Wednesday, November 18, 2009

David Mott in A Solo Baritone Sax Outing

A review last August of Baritone Saxophonist David Mott's excellent The Standard Line (see below) prompted a reader and myself to wonder what he has been doing since that time. David kindly hipped me to a number of his recent CDs which we will be covering in the next few weeks.

First up is a rather stunning recital for solo baritone, A Sky Ringing in An Empty Bell (York Fine Arts). This is another excellent outing, one which combines freedom with conceptual thinking of a high order. Like some of Roscoe Mitchell's solo alto sax performances, especially those on Nonaah (Nessa), Mott uses circular breathing and a fine command over his instrument to create distinct exploratory pieces (nine of them), moments in an overall matrix, that concentrate on timbral and technically specific approaches to unify each event and give them thematic distinction.

For example the opening piece, "Paganini Flies with the Dragon," makes good use of a rapidly ascending and descending motif that continually adds and subtracts harmonics as it drives furiously forward. The contrasting "Regarding Starlight" quietly articulates harmonics and falsetto register long tones for an ethereal sound as impressive for its control of the baritone as it is for its rather cosmic impact.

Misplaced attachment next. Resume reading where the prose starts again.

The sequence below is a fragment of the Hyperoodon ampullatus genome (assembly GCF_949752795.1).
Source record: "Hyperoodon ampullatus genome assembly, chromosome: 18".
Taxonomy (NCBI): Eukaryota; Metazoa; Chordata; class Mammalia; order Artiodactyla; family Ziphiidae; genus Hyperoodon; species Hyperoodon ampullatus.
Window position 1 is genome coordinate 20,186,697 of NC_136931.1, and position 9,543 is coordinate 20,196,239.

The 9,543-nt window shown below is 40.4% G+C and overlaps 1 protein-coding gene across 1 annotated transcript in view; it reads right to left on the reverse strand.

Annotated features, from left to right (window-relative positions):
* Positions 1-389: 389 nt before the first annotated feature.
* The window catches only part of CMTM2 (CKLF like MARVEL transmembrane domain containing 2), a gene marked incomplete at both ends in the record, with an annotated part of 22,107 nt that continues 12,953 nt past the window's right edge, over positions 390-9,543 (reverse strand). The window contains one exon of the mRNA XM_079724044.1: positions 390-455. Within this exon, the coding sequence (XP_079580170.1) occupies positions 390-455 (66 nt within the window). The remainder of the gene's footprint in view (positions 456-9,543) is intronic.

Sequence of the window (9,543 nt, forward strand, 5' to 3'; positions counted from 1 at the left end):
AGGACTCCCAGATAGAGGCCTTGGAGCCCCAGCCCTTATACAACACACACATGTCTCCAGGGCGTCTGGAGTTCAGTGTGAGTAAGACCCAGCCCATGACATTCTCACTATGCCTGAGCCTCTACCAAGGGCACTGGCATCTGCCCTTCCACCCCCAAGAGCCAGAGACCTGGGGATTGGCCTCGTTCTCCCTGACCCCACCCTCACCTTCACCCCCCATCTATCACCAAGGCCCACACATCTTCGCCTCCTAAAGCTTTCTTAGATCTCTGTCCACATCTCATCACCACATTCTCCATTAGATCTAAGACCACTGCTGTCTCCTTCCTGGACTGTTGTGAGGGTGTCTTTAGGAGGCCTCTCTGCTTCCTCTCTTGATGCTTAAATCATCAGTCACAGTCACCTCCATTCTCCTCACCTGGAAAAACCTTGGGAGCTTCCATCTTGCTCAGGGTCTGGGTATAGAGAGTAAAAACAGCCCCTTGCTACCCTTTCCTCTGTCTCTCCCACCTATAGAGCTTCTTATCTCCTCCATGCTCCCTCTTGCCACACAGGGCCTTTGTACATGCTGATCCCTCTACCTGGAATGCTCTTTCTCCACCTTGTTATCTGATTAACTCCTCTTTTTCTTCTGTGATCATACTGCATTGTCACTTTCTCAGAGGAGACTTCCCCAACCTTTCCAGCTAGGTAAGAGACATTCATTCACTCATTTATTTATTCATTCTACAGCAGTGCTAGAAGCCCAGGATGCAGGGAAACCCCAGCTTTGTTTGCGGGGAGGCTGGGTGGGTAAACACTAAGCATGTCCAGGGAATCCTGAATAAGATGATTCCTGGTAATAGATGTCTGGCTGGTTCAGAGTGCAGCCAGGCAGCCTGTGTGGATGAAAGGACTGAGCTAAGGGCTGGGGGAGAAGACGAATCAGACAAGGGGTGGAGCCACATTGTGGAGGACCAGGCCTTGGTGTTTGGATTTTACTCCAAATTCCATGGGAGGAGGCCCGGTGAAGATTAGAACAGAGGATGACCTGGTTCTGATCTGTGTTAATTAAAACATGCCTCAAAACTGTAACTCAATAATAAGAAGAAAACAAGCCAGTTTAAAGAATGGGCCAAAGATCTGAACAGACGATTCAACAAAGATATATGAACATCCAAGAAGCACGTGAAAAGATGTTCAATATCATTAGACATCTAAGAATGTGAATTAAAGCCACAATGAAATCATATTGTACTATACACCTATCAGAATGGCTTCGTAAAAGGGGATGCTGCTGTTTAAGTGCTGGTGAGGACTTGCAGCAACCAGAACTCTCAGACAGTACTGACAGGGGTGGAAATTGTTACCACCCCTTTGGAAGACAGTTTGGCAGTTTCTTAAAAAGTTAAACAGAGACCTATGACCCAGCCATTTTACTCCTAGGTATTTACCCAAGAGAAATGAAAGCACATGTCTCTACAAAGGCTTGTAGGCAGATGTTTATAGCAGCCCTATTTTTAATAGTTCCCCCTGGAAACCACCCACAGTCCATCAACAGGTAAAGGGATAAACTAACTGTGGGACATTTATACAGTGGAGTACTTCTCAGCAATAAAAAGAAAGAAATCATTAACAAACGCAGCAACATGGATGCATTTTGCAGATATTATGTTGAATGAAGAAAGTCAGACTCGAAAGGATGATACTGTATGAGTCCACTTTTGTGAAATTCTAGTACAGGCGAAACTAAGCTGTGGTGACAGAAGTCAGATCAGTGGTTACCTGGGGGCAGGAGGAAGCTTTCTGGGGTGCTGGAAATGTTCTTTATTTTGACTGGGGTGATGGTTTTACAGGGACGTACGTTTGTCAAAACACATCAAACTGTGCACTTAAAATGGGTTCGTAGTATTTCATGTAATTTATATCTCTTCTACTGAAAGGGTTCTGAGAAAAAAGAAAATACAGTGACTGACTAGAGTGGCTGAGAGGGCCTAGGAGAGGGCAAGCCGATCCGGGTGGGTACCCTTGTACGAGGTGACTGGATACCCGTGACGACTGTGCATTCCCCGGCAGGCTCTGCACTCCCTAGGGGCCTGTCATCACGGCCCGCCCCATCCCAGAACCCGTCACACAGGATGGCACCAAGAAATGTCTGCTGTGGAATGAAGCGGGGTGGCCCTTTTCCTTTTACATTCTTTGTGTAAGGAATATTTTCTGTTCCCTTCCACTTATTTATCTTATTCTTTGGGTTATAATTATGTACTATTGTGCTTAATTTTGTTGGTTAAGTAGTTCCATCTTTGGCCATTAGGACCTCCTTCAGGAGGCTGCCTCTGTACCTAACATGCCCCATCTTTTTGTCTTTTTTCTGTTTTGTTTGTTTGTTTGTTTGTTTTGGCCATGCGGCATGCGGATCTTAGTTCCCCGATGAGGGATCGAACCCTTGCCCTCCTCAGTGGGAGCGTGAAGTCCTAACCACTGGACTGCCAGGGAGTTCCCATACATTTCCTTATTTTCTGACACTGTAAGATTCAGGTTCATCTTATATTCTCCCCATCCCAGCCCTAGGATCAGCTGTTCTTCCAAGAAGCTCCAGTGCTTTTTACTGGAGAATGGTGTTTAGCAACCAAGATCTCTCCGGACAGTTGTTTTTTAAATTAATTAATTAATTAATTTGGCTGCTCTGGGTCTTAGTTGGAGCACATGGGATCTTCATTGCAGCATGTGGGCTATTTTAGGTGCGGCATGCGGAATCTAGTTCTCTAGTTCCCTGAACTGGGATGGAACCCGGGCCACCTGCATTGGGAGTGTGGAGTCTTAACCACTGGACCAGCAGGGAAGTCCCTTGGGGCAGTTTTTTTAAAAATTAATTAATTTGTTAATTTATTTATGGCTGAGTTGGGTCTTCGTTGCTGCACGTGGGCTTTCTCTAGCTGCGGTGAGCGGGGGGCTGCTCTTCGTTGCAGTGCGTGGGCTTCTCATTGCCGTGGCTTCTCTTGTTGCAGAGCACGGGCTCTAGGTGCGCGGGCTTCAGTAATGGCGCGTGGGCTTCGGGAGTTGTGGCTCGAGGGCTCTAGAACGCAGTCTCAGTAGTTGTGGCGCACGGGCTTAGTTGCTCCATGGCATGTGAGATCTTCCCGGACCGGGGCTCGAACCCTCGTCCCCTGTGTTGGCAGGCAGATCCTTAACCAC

The recording continues in this vein with singular vignettes that flow together nicely and show excellent command and imagination. Solo saxophone records sometimes can be self-indulgent and perfunctory, but not so here. Just the opposite in fact.

A Sky Ringing in an Empty Bell gives notice that David Mott is a baritonist and musical conceptualizer that needs to be widely heard.

No comments:

Post a Comment